For Immediate Release: 25 October
ASEAN URGED: STOP PASSING THE BUCK ON BURMA
ASEAN-based activists have urged ASEAN to stop "passing
the buck" on to China for the Burmese regime's failure
Dismissing ASEAN's claims that it lacks leverage to influence
the Burmese junta members as a lie, the Alternative ASEAN Network
on Burma (Altsean-Burma) claims that ASEAN countries have enough
collective power to paralyze the SPDC Army within days.
"Burma relies on ASEAN countries - Thailand, Malaysia,
and Singapore - as its main sources of much-needed foreign exchange,
fuel and financial services.
"If ASEAN were to exercise its considerable leverage to
insist that the Burmese junta delivers genuine economic and
political reforms, allies like China, India, and Russia will
have to fall in line with their lead," insisted Altsean-Burma
Coordinator Debbie Stothard. Ms Stothard was speaking in Manila,
at the ASEAN People's Assembly.
"The regime is also afraid of the UN Security Council's
power. Indonesia which will chair the Security Council next
month should use all opportunities at its disposal to ensure
that a genuine breakthrough happens in Burma," she said.
In a briefer released by Altsean-Burma today, the regional human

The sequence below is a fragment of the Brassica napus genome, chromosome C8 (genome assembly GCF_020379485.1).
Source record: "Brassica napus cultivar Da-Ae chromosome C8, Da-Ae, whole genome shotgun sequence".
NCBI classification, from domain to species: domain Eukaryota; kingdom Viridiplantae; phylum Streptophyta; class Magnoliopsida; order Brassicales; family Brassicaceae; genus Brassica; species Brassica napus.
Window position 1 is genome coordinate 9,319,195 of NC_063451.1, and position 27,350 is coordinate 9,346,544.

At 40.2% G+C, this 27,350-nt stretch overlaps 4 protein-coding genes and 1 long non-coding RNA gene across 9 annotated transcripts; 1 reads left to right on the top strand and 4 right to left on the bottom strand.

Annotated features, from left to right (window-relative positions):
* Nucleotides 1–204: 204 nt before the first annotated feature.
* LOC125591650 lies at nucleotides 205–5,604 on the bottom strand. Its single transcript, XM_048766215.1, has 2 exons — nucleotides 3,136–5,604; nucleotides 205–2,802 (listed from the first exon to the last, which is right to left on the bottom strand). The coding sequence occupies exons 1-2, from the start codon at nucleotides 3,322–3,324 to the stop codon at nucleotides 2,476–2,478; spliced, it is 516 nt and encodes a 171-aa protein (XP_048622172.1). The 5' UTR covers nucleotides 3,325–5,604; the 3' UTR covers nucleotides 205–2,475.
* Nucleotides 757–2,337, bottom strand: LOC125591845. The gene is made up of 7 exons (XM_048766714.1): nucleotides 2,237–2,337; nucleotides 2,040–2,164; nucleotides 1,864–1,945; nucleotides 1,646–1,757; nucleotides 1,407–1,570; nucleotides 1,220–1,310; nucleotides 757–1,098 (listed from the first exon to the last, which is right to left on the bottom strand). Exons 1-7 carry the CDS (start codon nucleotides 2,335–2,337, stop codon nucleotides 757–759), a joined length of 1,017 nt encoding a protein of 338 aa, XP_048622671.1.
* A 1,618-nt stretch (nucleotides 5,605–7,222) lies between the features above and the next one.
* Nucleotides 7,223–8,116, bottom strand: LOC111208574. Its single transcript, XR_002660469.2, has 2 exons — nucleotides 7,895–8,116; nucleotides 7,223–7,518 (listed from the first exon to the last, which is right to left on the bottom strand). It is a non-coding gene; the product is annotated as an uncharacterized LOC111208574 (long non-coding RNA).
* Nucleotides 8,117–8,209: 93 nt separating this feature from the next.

rights group asserts that ASEAN countries must exercise their
substantial influence on Burma’s military leaders to secure
the delivery of genuine political and economic reforms, instead
of using China as an excuse for inaction. The briefer reveals
* Burma relies on petrol and diesel supplies from Malaysia and
Singapore to keep business running and military vehicles on
the road. The military is the biggest consumer of fuel.
* Burma relies on trade with ASEAN for 51.3% of foreign exchange
revenue, with gas sales to Thailand alone accounting for 48.4%
* Burma relies on Thailand and Singapore as their biggest sources
of new Foreign Direct Investment, constituting a total of 98.61%
of FDI in the past 2 years.
* Burma relies on Singapore’s financial services to store
and move the wealth that they drain away from Burma.
The briefer, available at www.altsean.org, recommends an ASEAN
freeze or even a slowdown on economic, material, and diplomatic
support in order to shepherd the regime to political dialogue
and the achievement of genuine reforms. Action should include
a temporary freeze on large Burmese-held bank accounts and other
financial assets in Singapore as part of a money-laundering
Ms Stothard urged ASEAN leaders to use its considerable economic
leverage to pressure the regime to cease its witch hunt against
monks, pro-democracy activists and ethnic communities and to
commence genuine political dialogue. "Developments in the
past few days prove that pressure works. The regime is vulnerable.
It faces financial shortages due to its own mismanagement and
irresponsible spending in anticipation of future oil and gas
revenue. The Army, which has been suffering from increasing
desertions has been further demoralized by orders to kill monks
during the recent crackdown.
"If ASEAN does not use pressure now, at this critical time,
the Burmese junta will do its usual 'one step forward two steps
back' dance at the ASEAN Summit in Singapore next month,"
concluded Ms Stothard.
Enquiries: Debbie Stothard, Cellphone +6681 686 1652 or Altsean-Burma
tel + 6681 850 9008